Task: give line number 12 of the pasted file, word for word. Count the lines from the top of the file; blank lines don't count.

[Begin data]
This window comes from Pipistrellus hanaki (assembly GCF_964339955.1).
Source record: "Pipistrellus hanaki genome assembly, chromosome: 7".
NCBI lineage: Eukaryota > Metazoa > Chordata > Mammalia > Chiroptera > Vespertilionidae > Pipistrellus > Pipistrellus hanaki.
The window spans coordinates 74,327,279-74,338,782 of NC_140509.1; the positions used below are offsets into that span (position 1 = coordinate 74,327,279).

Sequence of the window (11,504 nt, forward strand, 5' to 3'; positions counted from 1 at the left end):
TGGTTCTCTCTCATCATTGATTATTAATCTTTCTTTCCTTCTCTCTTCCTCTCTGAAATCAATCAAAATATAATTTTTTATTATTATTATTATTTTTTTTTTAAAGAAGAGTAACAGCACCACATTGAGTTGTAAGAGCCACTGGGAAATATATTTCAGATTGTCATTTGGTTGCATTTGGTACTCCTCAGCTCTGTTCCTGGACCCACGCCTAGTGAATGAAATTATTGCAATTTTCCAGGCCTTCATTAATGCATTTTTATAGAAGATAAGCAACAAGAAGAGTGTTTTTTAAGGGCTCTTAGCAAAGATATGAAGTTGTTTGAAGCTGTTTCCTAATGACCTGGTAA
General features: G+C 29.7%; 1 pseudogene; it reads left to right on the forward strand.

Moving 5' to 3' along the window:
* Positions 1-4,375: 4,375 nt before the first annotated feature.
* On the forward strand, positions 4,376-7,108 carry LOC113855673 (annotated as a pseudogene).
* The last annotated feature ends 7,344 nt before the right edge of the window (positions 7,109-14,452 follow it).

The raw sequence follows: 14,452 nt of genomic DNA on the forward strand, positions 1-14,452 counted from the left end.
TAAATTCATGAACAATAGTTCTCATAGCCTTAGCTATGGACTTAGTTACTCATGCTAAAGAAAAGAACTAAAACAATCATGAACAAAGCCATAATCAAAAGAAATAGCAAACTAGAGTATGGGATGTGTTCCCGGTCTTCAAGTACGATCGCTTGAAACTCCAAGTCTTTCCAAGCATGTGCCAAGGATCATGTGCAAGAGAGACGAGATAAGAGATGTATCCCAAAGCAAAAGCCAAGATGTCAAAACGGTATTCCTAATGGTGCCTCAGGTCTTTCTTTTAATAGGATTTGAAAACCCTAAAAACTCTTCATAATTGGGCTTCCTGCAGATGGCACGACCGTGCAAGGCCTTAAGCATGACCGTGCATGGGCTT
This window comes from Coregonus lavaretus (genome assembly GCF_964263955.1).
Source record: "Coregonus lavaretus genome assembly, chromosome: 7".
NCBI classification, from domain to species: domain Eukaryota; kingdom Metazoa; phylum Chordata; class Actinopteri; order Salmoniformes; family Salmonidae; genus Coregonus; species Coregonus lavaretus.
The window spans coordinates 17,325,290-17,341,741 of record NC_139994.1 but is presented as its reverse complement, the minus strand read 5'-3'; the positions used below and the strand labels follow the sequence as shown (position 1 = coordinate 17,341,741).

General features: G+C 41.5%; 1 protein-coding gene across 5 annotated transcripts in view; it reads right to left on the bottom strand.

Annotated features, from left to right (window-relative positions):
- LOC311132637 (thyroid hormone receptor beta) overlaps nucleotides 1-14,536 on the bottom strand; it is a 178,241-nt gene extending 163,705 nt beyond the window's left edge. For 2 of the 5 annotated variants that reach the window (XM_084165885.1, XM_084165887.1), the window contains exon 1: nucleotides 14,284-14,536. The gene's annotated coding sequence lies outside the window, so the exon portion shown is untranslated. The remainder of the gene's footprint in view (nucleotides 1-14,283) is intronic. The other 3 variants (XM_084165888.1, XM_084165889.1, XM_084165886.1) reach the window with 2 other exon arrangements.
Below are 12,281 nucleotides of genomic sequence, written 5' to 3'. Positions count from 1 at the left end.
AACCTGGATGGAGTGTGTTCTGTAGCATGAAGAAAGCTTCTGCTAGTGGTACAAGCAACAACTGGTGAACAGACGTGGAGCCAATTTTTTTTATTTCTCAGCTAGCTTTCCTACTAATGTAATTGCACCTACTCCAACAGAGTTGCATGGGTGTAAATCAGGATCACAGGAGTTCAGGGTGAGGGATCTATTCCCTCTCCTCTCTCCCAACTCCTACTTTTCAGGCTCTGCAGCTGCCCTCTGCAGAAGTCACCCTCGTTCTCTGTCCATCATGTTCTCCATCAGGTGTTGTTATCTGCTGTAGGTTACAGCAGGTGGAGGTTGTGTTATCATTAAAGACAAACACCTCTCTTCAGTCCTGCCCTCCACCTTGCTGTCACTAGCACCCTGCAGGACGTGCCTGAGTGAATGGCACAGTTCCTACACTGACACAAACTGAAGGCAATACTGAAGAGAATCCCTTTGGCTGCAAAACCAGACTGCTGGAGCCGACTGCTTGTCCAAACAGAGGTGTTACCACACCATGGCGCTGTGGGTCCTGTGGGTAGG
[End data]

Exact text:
The raw sequence follows: 14,452 nt of genomic DNA on the forward strand, positions 1-14,452 counted from the left end.